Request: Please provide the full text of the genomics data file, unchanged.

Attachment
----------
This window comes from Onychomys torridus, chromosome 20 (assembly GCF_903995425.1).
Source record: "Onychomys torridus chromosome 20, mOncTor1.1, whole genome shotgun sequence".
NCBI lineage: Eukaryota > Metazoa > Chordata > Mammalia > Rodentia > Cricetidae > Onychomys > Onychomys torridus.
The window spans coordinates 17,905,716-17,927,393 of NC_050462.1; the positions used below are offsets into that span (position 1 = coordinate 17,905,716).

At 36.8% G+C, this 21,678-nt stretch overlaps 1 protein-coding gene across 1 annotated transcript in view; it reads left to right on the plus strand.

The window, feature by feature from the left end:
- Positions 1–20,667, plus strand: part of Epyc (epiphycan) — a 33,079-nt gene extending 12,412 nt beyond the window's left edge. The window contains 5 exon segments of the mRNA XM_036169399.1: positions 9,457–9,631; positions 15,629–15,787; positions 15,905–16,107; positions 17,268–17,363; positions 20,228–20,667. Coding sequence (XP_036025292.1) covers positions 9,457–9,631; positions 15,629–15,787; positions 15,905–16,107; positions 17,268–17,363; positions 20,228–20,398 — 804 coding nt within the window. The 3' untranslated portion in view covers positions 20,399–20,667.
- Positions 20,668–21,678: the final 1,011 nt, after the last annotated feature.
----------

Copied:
This window comes from Onychomys torridus, chromosome 20 (assembly GCF_903995425.1).
Source record: "Onychomys torridus chromosome 20, mOncTor1.1, whole genome shotgun sequence".
NCBI lineage: Eukaryota > Metazoa > Chordata > Mammalia > Rodentia > Cricetidae > Onychomys > Onychomys torridus.
The window spans coordinates 17,905,716-17,927,393 of NC_050462.1; the positions used below are offsets into that span (position 1 = coordinate 17,905,716).

At 36.8% G+C, this 21,678-nt stretch overlaps 1 protein-coding gene across 1 annotated transcript in view; it reads left to right on the plus strand.

The window, feature by feature from the left end:
- Positions 1–20,667, plus strand: part of Epyc (epiphycan) — a 33,079-nt gene extending 12,412 nt beyond the window's left edge. The window contains 5 exon segments of the mRNA XM_036169399.1: positions 9,457–9,631; positions 15,629–15,787; positions 15,905–16,107; positions 17,268–17,363; positions 20,228–20,667. Coding sequence (XP_036025292.1) covers positions 9,457–9,631; positions 15,629–15,787; positions 15,905–16,107; positions 17,268–17,363; positions 20,228–20,398 — 804 coding nt within the window. The 3' untranslated portion in view covers positions 20,399–20,667.
- Positions 20,668–21,678: the final 1,011 nt, after the last annotated feature.